I was literally jumping up and down when Will agreed to take part in Behind The Books so I am absolutely ecstatic to today welcome Will Hill to Books 4 Teens to talk about a day in his life. Will also gives us an insight into the other steps involved – the planning and editing, it just goes to show how much work goes into writing a book!
So, without further ado over to Will…
Day In The Life of Will Hill
By Will Hill
Thanks very much for having me on Behind The Books!
I’m incredibly lucky, as I’m able to write full time. Which isn’t always as lovely and pleasant and easy as it may sound, but does mean that I’m able to devote myself completely to writing, which is a luxury that I’m very aware of. My (amazing!) editor and I have managed to get into a rough pattern that fills my writing year – from January to July/August I plan and write a first draft, we edit it through the late summer and autumn, and then copyedit and proofread in the months before Christmas. If all goes well, we can lock the manuscript before everyone goes on holiday in December, and then start all over again in January.
My working life differs during those three phases. When I’m planning, I normally stay at home with notebooks and pens and sheets of A3 paper, listening to music and scribbling and sketching and writing down little bits of ideas that will one day hopefully become fully formed.
I also stay at home when I’m editing, which is (perhaps weirdly) the period I actually enjoy the most, when my (amazing!) editor and I take hold of the first draft (which is usually very long and loose) and start squeezing it into shape. I listen to a lot of music during these stages of the process, and watch a lot of familiar films and TV, anything that clears my head and let’s me focus on what’s happening on the pages in front of me.
In between those two periods are the months when I actually write the vast majority of the words that make up the books themselves. And a day from that period is what I’ll describe here…
7.30am My girlfriend’s alarm goes off, as she has a real job, and she disappears towards the shower. I drag myself out of bed, make tea and coffee, and catch up on email, Twitter and Facebook while she gets ready.
8.20am Girlfriend leaves for work. I fight the overwhelming urge to go back to bed, and stagger into the shower.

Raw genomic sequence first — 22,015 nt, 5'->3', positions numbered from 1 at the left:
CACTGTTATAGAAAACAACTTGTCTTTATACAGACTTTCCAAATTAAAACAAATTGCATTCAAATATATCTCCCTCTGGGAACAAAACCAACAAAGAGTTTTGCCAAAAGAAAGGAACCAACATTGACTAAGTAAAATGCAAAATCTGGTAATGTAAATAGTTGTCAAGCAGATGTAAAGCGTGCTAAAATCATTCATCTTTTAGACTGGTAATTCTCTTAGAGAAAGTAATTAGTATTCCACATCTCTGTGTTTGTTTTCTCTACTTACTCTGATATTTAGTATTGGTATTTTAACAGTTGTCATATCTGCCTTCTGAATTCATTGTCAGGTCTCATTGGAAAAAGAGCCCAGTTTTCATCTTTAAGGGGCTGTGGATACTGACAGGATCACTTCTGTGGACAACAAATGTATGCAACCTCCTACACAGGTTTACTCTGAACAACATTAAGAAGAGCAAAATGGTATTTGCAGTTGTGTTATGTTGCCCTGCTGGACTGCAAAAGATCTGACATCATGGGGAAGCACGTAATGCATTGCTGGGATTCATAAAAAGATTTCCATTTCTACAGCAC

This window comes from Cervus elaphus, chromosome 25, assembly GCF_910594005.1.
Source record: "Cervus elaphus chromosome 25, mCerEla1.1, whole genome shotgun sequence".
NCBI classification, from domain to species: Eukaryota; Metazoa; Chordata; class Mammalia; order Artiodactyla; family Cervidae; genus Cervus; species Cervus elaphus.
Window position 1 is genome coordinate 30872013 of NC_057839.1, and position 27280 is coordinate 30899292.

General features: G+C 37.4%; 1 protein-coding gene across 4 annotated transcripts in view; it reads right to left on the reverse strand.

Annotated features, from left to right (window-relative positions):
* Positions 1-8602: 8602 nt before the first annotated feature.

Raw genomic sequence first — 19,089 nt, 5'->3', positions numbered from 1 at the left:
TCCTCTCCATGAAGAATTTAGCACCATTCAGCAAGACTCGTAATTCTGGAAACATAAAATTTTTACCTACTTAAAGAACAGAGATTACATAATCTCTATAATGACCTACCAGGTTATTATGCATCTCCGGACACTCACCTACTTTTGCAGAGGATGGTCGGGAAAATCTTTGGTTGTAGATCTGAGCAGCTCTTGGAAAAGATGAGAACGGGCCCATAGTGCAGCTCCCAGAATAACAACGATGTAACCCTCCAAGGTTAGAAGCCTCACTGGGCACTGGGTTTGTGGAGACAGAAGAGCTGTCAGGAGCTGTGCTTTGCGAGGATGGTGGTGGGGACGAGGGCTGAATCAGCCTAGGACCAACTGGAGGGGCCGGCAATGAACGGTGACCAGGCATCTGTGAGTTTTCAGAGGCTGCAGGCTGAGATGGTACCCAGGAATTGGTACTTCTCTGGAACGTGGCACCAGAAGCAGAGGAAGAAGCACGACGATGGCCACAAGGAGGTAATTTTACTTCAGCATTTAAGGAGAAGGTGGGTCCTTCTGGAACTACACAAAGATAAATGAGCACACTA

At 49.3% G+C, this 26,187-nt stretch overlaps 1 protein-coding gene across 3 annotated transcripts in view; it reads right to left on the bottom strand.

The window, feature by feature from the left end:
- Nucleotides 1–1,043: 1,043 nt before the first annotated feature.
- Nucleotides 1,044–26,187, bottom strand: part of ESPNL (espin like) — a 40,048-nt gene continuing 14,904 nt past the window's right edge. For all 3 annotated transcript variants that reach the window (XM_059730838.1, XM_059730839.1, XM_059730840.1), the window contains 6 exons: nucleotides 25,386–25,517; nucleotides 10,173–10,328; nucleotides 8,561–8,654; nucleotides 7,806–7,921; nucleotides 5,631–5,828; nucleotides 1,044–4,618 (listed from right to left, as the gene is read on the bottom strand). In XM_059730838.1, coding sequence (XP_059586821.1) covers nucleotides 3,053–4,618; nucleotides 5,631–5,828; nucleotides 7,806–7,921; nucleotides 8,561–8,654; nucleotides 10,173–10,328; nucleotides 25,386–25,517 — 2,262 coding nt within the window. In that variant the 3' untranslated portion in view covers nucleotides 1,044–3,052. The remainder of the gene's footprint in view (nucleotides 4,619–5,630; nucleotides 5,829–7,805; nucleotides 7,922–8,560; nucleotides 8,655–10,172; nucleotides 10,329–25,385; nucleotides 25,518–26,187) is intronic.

9.00am I pack my bag – notebooks, laptop, pencils, sharpener, rubber, headphones – and head for the station. We live in Stoke Newington, in east London, so it’s not a very long journey into the centre of the capital.
9.30am Fight my way through the commuters at King’s Cross, duck into the Euston Road Prêt for caffeine and an almond croissant, and make my way into the lovely British Library plaza. At this point my spirits generally start to pick up (it will be very clear to you all by now that I’m not a morning person!) and I start replying to Tweets and emails while I have breakfast.
9.45am Check in at the British Library. Bags and outdoor coats are not permitted in the reading rooms, the huge quiet spaces where members work and research and write in blissful silence, so you have to put your stuff in a locker (these lockers are at a premium during exam season when it seems like half of London’s university students descend on the Library to write their dissertations, so an early start is pretty essential) then take whatever you need into the rooms in clear plastic bags. This is to make sure you don’t try and steal anything from the collection, sadly.
10.00am I settle into one of the desks in the Rare Books and Music reading room, and remember how much I like it here. The desks are huge, the chairs are comfortable, the wifi is free and it’s so, so quiet. I put my headphones in and hit play on my DVD of Glengarry Glen Ross, which I always have on in the background when I’m writing. I’ve listened to it literally thousands of times, so I barely hear it any more – it’s become like incredibly well written white noise, and it instantly puts me in the right mindset for work.
10:05am Cigarette break.